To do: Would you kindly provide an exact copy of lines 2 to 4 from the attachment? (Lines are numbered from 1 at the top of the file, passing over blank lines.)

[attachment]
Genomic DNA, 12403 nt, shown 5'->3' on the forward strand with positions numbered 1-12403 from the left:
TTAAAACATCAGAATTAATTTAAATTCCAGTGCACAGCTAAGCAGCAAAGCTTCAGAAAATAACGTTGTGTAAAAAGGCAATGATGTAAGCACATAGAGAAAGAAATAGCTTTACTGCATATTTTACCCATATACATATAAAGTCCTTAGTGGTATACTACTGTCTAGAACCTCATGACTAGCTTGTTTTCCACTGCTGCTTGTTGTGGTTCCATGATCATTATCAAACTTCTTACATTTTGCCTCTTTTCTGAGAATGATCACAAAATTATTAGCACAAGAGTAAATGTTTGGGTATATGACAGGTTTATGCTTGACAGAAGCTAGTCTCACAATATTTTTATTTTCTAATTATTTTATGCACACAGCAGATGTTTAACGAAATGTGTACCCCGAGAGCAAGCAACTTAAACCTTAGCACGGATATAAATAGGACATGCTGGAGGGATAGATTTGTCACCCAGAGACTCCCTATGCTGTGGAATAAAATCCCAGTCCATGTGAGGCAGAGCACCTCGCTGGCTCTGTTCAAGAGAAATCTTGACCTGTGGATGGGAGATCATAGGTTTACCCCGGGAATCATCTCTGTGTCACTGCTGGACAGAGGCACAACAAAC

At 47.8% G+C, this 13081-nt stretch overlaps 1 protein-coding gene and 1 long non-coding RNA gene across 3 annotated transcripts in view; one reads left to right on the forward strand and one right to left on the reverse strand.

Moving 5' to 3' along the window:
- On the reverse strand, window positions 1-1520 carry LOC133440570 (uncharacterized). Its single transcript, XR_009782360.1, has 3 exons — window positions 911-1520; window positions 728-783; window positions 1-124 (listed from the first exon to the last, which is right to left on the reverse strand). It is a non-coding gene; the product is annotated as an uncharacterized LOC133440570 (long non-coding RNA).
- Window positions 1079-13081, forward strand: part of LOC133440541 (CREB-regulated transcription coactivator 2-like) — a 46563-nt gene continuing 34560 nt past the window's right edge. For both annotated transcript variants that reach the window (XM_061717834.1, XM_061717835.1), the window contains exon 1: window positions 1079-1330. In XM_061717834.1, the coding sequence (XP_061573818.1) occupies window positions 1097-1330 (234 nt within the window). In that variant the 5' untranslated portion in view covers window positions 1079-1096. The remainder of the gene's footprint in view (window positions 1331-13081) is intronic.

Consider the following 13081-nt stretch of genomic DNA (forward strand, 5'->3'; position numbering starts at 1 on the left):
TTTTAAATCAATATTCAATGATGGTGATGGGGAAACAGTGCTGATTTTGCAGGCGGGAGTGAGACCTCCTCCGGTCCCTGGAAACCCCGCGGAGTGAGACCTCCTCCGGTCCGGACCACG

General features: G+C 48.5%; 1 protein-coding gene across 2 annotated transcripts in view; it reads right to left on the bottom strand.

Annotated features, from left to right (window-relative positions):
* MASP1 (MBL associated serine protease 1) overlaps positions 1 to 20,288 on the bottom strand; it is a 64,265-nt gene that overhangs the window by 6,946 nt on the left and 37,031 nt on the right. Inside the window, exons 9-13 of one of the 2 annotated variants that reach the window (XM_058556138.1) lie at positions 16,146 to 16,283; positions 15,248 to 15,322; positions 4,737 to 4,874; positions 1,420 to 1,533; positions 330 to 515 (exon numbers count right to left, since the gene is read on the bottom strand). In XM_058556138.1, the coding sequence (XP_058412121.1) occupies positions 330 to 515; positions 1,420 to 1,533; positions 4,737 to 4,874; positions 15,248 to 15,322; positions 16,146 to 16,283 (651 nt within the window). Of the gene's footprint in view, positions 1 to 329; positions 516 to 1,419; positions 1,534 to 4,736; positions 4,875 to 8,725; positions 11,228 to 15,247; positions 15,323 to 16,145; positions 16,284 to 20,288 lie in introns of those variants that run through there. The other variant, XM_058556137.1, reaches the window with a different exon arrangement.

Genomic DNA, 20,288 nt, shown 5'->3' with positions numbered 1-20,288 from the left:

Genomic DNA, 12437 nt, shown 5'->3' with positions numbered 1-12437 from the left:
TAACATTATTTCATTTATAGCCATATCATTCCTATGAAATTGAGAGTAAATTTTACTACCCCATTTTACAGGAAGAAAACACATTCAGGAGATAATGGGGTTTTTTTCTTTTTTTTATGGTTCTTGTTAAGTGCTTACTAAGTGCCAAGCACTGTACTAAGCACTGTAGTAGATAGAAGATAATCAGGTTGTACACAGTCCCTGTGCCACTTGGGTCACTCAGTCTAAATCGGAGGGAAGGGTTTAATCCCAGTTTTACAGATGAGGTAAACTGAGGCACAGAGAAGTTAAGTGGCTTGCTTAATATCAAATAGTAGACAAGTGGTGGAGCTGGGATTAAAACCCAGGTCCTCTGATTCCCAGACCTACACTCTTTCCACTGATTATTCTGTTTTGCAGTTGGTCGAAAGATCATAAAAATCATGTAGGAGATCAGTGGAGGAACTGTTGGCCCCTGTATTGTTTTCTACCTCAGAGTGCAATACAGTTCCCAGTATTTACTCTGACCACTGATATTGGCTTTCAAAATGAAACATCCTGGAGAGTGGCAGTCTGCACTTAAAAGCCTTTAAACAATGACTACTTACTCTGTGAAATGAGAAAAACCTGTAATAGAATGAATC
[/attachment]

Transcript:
TTAAAACATCAGAATTAATTTAAATTCCAGTGCACAGCTAAGCAGCAAAGCTTCAGAAAATAACGTTGTGTAAAAAGGCAATGATGTAAGCACATAGAGAAAGAAATAGCTTTACTGCATATTTTACCCATATACATATAAAGTCCTTAGTGGTATACTACTGTCTAGAACCTCATGACTAGCTTGTTTTCCACTGCTGCTTGTTGTGGTTCCATGATCATTATCAAACTTCTTACATTTTGCCTCTTTTCTGAGAATGATCACAAAATTATTAGCACAAGAGTAAATGTTTGGGTATATGACAGGTTTATGCTTGACAGAAGCTAGTCTCACAATATTTTTATTTTCTAATTATTTTATGCACACAGCAGATGTTTAACGAAATGTGTACCCCGAGAGCAAGCAACTTAAACCTTAGCACGGATATAAATAGGACATGCTGGAGGGATAGATTTGTCACCCAGAGACTCCCTATGCTGTGGAATAAAATCCCAGTCCATGTGAGGCAGAGCACCTCGCTGGCTCTGTTCAAGAGAAATCTTGACCTGTGGATGGGAGATCATAGGTTTACCCCGGGAATCATCTCTGTGTCACTGCTGGACAGAGGCACAACAAAC

At 47.8% G+C, this 13081-nt stretch overlaps 1 protein-coding gene and 1 long non-coding RNA gene across 3 annotated transcripts in view; one reads left to right on the forward strand and one right to left on the reverse strand.

Moving 5' to 3' along the window: